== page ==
Springburn Closure

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What was once the heart of the Scottish rail engineering industry – the Springburn district of Glasgow – has been dealt perhaps a mortal blow, with the announcement of the closure of Gemini Rail’s Springburn Depot.  There was never a railway works or even a maintenance depot bearing the name Springburn, but it was an area home to the North Briotish Loco Co.’s Hyde Park and Atlas Works.  Side by side with these were the Caledonian’s St Rollox and the North British Cowlairs Works – all of which built many thousands of railway locomotives, for home and export around the world.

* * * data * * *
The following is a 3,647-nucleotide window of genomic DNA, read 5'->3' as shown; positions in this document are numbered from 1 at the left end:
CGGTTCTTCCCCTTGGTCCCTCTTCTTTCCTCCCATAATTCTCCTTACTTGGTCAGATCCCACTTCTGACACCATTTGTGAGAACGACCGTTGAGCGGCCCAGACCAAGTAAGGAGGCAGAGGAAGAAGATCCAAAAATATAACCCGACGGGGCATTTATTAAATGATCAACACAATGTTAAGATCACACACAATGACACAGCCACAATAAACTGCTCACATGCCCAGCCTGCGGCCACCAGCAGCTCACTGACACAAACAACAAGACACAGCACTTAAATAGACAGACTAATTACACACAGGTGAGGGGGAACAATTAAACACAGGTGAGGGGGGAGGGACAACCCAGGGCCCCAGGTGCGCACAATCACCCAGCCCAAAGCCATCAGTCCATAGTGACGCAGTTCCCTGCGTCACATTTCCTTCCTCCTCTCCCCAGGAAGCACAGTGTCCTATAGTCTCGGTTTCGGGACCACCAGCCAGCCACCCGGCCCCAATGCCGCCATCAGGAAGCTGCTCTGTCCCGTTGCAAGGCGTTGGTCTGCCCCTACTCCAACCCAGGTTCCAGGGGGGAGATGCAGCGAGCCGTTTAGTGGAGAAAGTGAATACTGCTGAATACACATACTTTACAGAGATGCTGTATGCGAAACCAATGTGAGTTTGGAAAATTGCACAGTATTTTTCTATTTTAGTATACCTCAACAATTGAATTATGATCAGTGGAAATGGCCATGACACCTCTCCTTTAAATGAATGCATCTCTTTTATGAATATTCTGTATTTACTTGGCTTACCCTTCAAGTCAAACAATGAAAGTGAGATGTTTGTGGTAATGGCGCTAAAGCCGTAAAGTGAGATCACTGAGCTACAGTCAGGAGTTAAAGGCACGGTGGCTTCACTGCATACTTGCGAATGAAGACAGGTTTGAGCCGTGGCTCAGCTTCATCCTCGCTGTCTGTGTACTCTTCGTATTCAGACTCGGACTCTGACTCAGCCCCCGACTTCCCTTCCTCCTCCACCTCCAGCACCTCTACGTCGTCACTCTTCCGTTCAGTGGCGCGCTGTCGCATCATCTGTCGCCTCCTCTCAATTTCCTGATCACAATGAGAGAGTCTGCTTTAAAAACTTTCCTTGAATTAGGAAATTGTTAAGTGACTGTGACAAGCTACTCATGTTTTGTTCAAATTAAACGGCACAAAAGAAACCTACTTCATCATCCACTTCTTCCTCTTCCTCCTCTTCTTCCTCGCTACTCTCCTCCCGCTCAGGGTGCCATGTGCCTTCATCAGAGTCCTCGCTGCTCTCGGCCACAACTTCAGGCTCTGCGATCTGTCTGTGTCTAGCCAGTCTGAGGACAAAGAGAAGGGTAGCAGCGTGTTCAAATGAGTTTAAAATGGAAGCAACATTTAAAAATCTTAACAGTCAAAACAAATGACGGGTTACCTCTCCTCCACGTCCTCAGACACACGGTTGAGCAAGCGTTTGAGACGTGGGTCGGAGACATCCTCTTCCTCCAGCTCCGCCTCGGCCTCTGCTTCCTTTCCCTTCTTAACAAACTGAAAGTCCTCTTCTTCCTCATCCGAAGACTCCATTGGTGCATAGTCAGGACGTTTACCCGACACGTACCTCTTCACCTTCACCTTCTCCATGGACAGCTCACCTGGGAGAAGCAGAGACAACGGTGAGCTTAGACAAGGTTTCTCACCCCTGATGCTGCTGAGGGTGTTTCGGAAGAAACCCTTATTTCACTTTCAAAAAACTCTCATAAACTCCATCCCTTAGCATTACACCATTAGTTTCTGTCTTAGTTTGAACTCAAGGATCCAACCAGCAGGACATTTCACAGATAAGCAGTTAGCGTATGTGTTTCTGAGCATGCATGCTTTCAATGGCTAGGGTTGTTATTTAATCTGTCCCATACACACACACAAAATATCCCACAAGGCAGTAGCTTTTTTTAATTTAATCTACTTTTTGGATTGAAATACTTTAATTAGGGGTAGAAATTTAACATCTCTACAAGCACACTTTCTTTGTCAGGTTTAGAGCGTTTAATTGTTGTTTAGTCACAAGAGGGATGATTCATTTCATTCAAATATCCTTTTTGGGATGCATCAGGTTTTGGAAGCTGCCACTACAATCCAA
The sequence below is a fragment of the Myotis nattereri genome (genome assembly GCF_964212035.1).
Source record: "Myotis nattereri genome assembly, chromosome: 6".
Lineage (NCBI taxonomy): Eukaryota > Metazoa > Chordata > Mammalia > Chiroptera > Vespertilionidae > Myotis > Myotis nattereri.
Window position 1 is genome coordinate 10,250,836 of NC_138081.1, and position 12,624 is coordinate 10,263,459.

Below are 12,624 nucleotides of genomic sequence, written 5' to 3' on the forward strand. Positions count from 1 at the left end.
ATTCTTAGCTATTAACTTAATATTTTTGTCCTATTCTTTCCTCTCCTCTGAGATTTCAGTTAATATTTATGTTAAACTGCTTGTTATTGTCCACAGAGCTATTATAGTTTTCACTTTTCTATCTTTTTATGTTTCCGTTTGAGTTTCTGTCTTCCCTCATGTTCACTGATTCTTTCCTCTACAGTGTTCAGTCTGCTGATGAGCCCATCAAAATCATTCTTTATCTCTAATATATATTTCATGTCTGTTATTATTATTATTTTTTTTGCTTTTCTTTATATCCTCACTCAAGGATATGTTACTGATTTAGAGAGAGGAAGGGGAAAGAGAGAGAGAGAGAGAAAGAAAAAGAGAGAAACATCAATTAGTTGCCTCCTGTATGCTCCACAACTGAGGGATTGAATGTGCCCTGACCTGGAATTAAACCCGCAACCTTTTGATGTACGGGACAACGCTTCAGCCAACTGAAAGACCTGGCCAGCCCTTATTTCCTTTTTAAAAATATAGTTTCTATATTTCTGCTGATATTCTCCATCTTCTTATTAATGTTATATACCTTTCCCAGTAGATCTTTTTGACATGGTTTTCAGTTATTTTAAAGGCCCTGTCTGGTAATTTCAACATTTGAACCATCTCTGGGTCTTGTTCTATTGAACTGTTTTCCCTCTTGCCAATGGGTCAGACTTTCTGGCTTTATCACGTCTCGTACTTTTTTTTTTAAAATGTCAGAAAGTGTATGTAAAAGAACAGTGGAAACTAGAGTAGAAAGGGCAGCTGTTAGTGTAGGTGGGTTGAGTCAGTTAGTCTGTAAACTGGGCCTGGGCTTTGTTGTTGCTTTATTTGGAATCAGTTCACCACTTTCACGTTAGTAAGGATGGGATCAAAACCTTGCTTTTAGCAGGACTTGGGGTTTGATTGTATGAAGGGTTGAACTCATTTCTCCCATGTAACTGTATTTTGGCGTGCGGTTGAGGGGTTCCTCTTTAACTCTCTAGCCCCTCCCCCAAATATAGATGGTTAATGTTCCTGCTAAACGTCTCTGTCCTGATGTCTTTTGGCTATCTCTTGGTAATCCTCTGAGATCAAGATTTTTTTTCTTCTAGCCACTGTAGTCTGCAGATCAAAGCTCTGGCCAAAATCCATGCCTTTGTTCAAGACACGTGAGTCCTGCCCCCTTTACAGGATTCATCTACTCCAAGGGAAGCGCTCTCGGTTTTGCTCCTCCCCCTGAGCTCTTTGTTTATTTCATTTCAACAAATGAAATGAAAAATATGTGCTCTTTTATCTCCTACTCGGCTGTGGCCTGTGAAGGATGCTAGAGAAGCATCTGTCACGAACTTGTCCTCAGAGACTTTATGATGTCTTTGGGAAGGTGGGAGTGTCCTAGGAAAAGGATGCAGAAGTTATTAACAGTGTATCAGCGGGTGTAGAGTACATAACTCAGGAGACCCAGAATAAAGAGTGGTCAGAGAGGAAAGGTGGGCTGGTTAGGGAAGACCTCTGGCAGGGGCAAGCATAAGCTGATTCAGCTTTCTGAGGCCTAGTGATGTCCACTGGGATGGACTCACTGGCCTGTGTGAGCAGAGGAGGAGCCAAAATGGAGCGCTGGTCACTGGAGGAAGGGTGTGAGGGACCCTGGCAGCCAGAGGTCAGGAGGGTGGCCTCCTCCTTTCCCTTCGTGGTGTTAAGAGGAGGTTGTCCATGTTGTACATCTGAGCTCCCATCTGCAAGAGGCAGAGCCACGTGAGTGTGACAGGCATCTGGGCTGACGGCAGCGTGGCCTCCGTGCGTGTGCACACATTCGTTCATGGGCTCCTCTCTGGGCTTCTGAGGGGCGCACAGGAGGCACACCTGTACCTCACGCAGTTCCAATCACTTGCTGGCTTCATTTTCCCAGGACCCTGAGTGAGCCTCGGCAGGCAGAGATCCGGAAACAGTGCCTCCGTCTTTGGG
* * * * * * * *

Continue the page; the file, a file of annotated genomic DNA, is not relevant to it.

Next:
Gemini Rail Services plant in Springburn to close with 120 jobs set to go

This closure was announced in December, and confirmed in January, with the loss of upt to 200 jobs, although it will not be completed until 2020.  Local and national politicians in Scotland and from the trades unions have been saddened and disappointed by the decision to close, and lose yet more engineering skills.

St Rollox, which was the only works retained in Glasgow by British Railways, was upgraded as nearby Cowlairs was closed in 1968.  It became part of British Rail Engineering in the 1980s, and renamed Glasgow Works, with the rump of the works being transferred to the BR Maintenance Ltd (BRML) arm in 1987, and renamed again as Springburn Level 5 Depot.